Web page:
As much as I’m happy to be sitting here in bare feet wiggling my toes, I was thrilled to experience that extraordinary time of the year when the mountains emerge from their deep winter slumber before I left. I witnessed the fuzzy buds of the aspens pop into bright leaves as the crystalline snows melted on their branches. The play of spring light against the fresh yellow-green of the season and the pure white snow made for a dazzling display of nature. I was happy this all happened during a time when I was busy running about to do errands because the panoramic views on my drives were beyond breathtaking. Changes in the leaves occurred seemingly by the minute. Indeed, it’s a wonderful time of the year for the earth to reawaken, especially in the mountains of Colorado.
I thought I’d share with you here some images from this time of year taken this year and last. I also wanted to tell you about a little-known secret: June is one of the best times of the year in the Rockies. In Telluride, it’s when Bluegrass happens (the third week in June), but first and foremost, it’s the month of some of the best weather of the year. The hills are truly coming alive during this time and although it might rain some in June, we’re not yet soaked with the monsoonal flows that hit the mountains in July and August. Yes, it’s a splendiferous time of the year. And the summer crowds have not yet arrived. (Not that it ever becomes very crowded in Telluride.)
My Hotel and Dining Recommendation
Truly a destination hotel, the historic New Sheridan has long served as the hub of Telluride. And as much as I don’t like to play favorites, I would go so far as to say that this glittering establishment stands out as my all-time favorite place to be in Telluride. It’s the place to go to dine, drink, savor an elegant hotel stay and just while away some time as you watch the fun and playful doings of our beautiful mountain town unfold before you. I stayed here for a night almost year ago with my boyfriend, Steve, and it was one of the best staycations you could imagine. Highlights included late-night drinks at the bar, luxurious accommodations and a superb brunch in the Chop House Restaurant. So many of the sights, sounds and smells from that stay still tingle my senses; the pop, pop, pop of the opening of bubbly for the Sunday brunch still echo in my mind along with the stillness of the night as seen, heard and experienced from our beautiful room. A true bastion of tradition and refinement, the New Sheridan perfectly embodies the spirit of Old World grandeur and old mining town charm.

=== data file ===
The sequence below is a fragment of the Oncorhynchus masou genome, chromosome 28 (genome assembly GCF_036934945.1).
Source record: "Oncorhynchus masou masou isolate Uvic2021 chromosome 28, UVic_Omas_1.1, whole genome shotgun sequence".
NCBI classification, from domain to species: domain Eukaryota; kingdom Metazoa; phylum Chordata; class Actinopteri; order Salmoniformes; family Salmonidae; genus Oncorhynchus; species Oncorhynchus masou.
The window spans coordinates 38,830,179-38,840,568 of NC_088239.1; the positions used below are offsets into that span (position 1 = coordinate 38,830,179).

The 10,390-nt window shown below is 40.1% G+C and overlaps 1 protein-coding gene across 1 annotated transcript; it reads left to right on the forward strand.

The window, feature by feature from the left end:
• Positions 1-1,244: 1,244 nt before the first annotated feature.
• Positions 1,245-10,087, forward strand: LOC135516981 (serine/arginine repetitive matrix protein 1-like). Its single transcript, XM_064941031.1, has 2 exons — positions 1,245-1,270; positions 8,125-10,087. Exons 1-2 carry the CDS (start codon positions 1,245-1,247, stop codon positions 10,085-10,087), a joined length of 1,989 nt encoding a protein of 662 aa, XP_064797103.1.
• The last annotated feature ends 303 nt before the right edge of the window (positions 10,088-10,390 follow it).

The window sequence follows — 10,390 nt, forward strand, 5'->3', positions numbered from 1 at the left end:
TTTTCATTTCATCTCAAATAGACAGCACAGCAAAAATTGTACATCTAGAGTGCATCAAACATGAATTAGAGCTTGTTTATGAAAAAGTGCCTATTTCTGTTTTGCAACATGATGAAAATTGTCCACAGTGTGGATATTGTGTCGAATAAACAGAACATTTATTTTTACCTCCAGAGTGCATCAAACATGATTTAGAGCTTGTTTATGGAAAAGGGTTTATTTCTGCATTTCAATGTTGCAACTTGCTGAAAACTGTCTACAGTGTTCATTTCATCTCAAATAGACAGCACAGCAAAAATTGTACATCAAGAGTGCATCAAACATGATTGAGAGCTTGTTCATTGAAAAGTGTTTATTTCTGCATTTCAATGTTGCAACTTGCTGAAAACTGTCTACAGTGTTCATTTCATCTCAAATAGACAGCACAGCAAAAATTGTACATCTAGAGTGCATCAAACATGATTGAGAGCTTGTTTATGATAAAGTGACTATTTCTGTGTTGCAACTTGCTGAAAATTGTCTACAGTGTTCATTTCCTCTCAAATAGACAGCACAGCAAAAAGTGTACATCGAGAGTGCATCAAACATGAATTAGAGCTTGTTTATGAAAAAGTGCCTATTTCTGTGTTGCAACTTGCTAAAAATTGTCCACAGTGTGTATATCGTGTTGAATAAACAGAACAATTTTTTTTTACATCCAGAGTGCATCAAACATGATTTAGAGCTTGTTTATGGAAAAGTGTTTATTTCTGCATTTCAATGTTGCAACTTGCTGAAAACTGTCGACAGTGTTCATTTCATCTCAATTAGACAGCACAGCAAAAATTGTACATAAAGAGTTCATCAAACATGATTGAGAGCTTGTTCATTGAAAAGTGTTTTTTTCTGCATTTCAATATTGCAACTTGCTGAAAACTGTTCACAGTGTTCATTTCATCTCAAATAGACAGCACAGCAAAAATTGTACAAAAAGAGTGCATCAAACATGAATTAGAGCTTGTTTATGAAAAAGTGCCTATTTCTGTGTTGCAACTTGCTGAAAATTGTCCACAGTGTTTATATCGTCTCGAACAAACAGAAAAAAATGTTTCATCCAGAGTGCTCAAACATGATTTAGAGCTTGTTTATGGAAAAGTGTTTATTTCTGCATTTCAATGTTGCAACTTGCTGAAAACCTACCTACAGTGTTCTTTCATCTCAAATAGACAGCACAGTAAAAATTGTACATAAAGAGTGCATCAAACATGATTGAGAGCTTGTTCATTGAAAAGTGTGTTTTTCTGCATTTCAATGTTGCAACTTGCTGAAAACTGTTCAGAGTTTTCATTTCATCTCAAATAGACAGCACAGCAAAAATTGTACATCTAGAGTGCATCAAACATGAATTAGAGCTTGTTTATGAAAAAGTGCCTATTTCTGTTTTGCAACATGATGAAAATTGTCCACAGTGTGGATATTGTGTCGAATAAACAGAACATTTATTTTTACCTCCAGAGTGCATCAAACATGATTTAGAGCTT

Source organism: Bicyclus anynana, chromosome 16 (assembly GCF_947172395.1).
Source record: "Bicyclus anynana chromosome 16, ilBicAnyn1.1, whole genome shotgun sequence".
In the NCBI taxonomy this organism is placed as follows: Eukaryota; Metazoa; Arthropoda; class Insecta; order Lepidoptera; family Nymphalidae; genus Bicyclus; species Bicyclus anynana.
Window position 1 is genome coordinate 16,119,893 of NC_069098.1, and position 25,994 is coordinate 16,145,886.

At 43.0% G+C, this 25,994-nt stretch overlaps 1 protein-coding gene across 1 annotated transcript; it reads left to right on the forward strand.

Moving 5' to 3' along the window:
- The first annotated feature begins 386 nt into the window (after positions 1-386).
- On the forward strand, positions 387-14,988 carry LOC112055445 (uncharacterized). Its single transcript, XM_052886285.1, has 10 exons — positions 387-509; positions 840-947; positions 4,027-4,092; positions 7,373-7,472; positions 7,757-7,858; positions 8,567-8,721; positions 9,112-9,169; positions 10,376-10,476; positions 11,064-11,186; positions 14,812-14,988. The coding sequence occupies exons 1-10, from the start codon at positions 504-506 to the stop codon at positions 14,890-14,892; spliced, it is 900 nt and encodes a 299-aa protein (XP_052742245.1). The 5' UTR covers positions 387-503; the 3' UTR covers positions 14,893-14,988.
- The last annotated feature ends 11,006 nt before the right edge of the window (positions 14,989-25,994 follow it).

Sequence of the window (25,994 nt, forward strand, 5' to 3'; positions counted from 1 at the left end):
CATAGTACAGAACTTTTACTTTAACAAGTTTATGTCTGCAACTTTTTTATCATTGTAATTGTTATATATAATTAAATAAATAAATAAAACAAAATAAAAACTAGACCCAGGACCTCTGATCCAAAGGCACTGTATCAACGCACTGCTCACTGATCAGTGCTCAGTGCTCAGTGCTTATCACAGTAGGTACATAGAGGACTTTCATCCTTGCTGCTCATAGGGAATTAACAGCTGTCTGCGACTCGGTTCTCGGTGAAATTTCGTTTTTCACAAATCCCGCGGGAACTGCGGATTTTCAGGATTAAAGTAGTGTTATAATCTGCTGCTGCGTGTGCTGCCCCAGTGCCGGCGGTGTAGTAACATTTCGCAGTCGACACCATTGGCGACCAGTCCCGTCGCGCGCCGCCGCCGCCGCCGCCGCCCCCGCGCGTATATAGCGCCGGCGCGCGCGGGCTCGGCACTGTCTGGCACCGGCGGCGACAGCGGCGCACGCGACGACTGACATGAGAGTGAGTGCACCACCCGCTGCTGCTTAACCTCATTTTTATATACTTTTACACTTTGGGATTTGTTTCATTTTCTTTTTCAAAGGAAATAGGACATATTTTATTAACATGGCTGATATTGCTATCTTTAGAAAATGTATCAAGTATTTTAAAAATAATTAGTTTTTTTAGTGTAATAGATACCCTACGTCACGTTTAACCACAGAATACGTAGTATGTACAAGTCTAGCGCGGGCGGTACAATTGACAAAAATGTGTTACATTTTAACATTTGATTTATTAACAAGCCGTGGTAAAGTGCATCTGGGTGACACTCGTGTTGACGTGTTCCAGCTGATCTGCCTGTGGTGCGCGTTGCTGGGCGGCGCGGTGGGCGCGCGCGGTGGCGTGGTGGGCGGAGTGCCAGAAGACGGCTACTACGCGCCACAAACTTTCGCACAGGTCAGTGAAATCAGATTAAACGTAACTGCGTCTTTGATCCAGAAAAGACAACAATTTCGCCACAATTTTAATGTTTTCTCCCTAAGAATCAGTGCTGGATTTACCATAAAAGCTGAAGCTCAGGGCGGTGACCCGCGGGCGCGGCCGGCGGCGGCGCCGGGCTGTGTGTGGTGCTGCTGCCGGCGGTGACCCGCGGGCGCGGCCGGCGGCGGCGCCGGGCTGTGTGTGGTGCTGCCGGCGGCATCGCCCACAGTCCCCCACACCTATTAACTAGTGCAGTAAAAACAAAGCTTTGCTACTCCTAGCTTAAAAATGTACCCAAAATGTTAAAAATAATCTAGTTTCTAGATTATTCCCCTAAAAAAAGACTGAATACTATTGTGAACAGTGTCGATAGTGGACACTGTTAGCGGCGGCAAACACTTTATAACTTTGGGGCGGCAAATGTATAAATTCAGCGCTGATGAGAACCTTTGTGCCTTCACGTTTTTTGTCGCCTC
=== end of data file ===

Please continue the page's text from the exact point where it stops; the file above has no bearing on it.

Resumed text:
When in Telluride, be sure to make your way to the recently opened New Sheridan rooftop bar, last summer’s talk of the town. Here are a couple of photos from a fun time I shared there last September with a good friend.
Colorado Mountain Living Skiing & Snowboarding Telluride: Telluride Ski Resort Telluride Ski School the 70s in Telluride the old days in a Colorado mountain town
Originally published in Masters of the Mountain 2015-2016, the new Telluride Ski & Snowboard School magazine, I’m posting my expanded version of my Telluride Ski School History story below along with photos from days gone by and shots from this season.
“The mountain was raw. We were into steep skiing. The town was wild. We never knew it was going to go this far,” says longtime Telluride ski instructor Cindy Smith about the early days of Telluride. “There was a lot of craziness,” she adds, “but boy, was it fun.”
From people riding horses into the New Sheridan Bar to lines of cocaine laid out on the tables of certain establishments, there was some outrageous behavior going on in T-ride during the old days (the seventies through early eighties) and indeed some blatant lawlessness. “Some people even say that firemen would come in and hose people down in the the bars on really rowdy nights,” Cindy continues.